ROCKFORD, Mich. (WOOD) — The man who ran the Wolverine Worldwide tannery during the years it was dumping waste in Belmont said the company believed it was doing the right thing at the time.
But, he questions why Wolverine didn’t go public in 1999 when it learned in a letter from 3M that the Scotchgard in the sludge it was dumping was potentially hazardous.
“There is a responsibility there to do something I would think,” said Bob Winegar, of Rockford, who ran the tannery from 1962 to 1969. “I can’t tell you what I would have done, but being president of the company, you had the responsibility of doing something.”
That includes, he said, notifying the public.
“Maybe we should tell everybody and tell the whole story. That’s usually the best approach,” Winegar said.
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Instead, a Rockford citizens group first raised the possibility of contamination at Wolverine’s former House Street dump earlier this year. Since then, tests have found high levels of PFAS, the chemical once in Scotchgard, in neighboring wells as far as two miles away.
Until recently, Wolverine has said it didn’t know that Scotchgard was made with PFAS, a chemical now considered a likely carcinogen.
But in November, Target 8 revealed that 3M had sent Wolverine a letter about the potential hazards of the PFAS in the Scotchgard in 1999. That letter was sent to a Wolverine vice president after a meeting between 3M and Wolverine.
Winegar said he was surprised to learn about the letter.
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But he said both 3M and Plainfield Township are also to blame.
“Sometime in the last 15 years I got a call from the township wanting to know if I knew there was a dump out there,” Winegar said. “I says yes, I did know there was a dump out there.”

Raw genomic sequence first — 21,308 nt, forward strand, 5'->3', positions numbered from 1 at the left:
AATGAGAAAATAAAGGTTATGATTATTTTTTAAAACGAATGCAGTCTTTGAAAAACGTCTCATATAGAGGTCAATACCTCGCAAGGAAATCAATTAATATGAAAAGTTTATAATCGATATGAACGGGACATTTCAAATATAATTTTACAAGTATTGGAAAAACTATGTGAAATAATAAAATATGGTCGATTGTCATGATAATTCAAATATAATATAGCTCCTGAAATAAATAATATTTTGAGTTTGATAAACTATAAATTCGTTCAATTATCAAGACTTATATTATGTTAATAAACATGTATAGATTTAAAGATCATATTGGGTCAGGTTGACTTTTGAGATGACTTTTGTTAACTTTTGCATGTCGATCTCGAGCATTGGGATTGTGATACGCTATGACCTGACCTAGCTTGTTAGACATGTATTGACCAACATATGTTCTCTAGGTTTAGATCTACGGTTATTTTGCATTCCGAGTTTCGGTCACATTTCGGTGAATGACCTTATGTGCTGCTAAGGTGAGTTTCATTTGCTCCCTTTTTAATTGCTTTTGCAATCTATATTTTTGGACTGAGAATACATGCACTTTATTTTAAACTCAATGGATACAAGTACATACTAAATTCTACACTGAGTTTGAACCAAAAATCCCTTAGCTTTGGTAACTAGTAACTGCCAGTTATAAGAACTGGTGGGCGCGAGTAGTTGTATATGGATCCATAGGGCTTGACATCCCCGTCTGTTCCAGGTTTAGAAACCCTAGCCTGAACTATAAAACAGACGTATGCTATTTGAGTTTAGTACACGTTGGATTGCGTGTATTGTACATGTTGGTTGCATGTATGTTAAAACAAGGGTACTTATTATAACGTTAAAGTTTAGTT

He said Scotchgard wasn’t discussed with the township because he knew nothing about its potential dangers. Since then, entire neighborhoods have been built near the dump.
“They continued to issue building permits,” Winegar said. “Now I don’t think they’re entirely off the hook either.”
Winegar said Scotchgard was a key ingredient in turning pigskin into quality shoes.
“I can guarantee you that Hush Puppies would not have been anywhere near the success it was without Scotchgard,” Winegar said.
But when he worked there, he said, Scotchgard was not a health concern.
“It was never brought up. I never even thought about it until this recently we started hearing about it.”
Winegar said Wolverine knew that the sludge contained Scotchgard.
“There should have been enough people there to recall that that was a thing we did back then,” he said.
Winegar said all liquid waste from the tannery went into a pair of huge settling tanks along the Rogue River. The sludge that settled out was trucked out to the House Street dump, which closed in 1970, the year after he left Wolverine.
He said he wasn’t aware of any other dumps at the time he worked there. He said he also didn’t know how scraps of treated hides and barrels ended up in some ravines in the area. He suspects the hides came from the shoe factory next to the tannery.
Winegar said Wolverine worked closely with the state Department of Natural Resources in the 1960s to dispose of waste.
“We were doing what they considered at the state level to be as good as you could, and we were constantly being held up as a company that was responsible, trying to do what was right,” he said.
Winegar said he still has a soft spot for Wolverine. He proudly shows off the company’s display at the Rockford Museum, where he volunteers.
“The company has always tried to do what was morally right,” he said. “This might have been a big mistake.”
RESOURCES FOR BELMONT RESIDENTS:
If you are eligible for a whole-house water filtration system from Wolverine Worldwide, you can call 616.866.5627 or email HouseStreet@wwwinc.com.
The Michigan Department of Environmental Quality Environmental Assistance Center can be reached at 1.800.662.9278.
Websites with additional information on the contamination: